No More Workarounds

Recently, a very good client asked me “does everyone know about workarounds?”

Workarounds are the extra steps you, or your staff, take because something, or more likely someone, is getting in the way of the ideal work flow in your department.

Here are some examples:

The report should go to Ned for review, but he holds everything up. Everybody knows the report will sit on his desk forever and when he Workaroundsfinally gets to it, he’ll miss things. You give it to your superstar to check over, even though it isn’t her job. WORKAROUND

ABC client refuses to work with Nelly because of her attitude. You are a manager. You aren’t a sales agent anymore, but you put the agent’s hat back on with this one client just to keep the peace. WORKAROUND.

On the org chart, Norris is supposed to report to Fiona, but they don’t get along. When he quietly requests that he report directly to you, to avoid playing referee, you agree. WORKAROUND.

Here’s the problem with workarounds. They typically mean that because someone on the team isn’t doing their job effectively, someone else on the team has to pick up the slack.  Very often it’s you.

Because of someone’s lack of ability, aptitude, maturity, patience, tact, etc. you or your staff work around them to get the job done as swiftly and painlessly as possible. I’ve seen examples of workarounds with every one of my management coaching clients, and I can confidently say that every time a workaround comes up, morale and ultimately productivity go down.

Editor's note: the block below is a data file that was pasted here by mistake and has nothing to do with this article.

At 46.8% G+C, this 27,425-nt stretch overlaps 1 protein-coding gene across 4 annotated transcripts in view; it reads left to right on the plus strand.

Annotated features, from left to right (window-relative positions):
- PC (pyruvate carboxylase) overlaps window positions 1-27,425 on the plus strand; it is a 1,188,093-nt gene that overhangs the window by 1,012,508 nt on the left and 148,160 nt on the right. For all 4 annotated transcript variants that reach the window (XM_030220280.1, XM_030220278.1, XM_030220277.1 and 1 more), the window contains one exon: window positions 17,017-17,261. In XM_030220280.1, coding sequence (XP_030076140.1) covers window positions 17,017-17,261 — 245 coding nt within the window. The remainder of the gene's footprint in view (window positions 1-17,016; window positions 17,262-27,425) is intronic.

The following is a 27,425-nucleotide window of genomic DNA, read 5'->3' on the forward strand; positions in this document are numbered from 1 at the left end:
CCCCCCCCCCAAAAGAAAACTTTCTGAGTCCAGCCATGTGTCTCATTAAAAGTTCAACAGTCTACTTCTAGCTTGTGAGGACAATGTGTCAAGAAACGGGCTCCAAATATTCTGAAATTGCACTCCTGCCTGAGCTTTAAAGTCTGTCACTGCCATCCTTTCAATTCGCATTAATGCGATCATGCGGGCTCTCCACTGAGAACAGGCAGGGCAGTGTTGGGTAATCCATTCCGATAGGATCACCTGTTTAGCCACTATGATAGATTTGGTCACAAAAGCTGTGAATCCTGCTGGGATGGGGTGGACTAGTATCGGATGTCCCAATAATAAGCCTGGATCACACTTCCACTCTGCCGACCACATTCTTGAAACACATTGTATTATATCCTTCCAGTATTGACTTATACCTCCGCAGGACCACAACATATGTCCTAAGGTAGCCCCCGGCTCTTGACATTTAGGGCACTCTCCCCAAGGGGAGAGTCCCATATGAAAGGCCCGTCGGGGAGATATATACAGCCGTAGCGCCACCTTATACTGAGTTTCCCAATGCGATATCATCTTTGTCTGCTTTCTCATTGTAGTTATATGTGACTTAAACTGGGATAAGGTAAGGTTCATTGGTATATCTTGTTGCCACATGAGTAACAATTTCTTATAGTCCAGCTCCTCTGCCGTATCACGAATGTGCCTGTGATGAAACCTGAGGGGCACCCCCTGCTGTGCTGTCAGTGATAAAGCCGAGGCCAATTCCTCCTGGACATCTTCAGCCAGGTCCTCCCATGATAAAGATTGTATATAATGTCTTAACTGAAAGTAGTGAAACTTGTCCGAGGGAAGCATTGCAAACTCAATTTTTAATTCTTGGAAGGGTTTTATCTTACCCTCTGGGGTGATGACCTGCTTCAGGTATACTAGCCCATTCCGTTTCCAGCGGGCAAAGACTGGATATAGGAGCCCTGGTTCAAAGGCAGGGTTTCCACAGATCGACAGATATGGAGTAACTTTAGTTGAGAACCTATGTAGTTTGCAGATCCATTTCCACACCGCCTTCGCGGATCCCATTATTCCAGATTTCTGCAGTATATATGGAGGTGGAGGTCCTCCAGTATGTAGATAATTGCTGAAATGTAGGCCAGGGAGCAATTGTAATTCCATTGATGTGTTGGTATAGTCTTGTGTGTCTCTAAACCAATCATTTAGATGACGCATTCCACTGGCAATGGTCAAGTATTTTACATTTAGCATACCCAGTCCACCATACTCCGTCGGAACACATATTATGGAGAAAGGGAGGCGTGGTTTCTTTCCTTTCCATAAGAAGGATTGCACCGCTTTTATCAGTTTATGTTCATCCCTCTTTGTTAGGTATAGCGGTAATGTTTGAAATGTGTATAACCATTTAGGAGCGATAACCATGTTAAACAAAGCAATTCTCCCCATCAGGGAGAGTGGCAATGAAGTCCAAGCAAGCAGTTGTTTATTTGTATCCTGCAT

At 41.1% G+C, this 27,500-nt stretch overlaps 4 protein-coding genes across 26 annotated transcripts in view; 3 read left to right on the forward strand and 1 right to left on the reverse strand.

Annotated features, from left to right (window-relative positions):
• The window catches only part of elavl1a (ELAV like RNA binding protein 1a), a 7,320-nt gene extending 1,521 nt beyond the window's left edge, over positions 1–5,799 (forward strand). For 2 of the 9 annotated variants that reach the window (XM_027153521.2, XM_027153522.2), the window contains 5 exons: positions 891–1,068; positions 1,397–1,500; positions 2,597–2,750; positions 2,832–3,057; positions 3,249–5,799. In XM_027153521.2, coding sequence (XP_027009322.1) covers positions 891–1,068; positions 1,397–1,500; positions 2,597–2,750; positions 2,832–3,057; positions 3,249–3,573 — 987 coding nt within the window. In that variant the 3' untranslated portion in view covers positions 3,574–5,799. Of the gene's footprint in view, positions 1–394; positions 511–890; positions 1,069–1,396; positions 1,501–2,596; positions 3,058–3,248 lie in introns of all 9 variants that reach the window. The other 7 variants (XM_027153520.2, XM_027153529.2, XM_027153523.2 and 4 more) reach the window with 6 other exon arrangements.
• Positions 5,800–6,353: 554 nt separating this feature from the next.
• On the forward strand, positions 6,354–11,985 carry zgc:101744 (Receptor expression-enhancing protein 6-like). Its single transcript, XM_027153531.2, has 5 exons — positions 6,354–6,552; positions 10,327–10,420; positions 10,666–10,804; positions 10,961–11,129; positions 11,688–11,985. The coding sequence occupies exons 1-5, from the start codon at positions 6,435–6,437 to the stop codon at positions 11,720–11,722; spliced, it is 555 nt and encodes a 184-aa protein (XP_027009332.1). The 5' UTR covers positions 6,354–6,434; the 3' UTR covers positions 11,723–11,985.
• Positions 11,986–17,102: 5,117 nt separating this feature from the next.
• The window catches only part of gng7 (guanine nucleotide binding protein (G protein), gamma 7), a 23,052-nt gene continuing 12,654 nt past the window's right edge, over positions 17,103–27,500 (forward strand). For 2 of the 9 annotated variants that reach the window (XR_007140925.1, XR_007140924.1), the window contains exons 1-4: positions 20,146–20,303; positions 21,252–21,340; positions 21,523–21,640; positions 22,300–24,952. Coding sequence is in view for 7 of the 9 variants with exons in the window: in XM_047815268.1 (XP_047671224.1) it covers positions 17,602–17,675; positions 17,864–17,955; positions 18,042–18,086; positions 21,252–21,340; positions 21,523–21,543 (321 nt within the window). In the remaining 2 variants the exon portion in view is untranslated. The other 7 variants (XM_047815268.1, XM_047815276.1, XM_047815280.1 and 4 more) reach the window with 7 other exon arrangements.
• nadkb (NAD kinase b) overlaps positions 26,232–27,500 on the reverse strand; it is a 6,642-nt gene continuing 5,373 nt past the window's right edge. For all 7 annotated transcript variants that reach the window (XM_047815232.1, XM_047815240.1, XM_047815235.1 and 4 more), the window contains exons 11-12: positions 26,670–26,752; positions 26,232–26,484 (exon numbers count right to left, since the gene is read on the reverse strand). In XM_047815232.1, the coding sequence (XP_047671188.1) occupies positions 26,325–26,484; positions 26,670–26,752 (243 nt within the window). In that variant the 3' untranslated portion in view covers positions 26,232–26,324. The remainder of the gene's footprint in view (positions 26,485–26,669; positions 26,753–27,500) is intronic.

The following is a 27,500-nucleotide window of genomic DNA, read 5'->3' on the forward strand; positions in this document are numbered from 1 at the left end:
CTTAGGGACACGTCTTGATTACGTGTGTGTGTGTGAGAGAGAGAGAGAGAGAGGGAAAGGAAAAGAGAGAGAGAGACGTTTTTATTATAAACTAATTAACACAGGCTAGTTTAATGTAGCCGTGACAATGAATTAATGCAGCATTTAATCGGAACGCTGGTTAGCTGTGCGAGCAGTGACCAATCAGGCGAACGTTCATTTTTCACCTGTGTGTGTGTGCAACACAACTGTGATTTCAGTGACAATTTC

3 Steps to Get Past Workarounds

  1. Make a list. Get it all out of your head and down on paper. Who or what did you have to work around this year?
  2. Be honest. Did working around the problem make the problem go away? Have you dealt with the root cause of the workarounds yet? If not, why not?
  3. Lead now, not later. What are you going to take from your experience, and do differently in the New Year to boost productivity? If you have an opportunity to make a change, you have an opportunity to lead – don’t put that off any longer.

FYI: Managers who delay making decisions, or who fall into habitual workarounds, inadvertently force their staff to work around them.

Look back at the obstacles that slowed your team down. Instead of continuing to work around things, make a commitment to yourself and to your team to remove any and all obstacles that you have the power to remove. You need every advantage. And it is your job to create an environment where your team can succeed.

This article was originally published in Chris Obst’s monthly e-newsletter. Sign up on the side.

Category: All, Manage your People, Managing Conflict, Managing high performers, Team building
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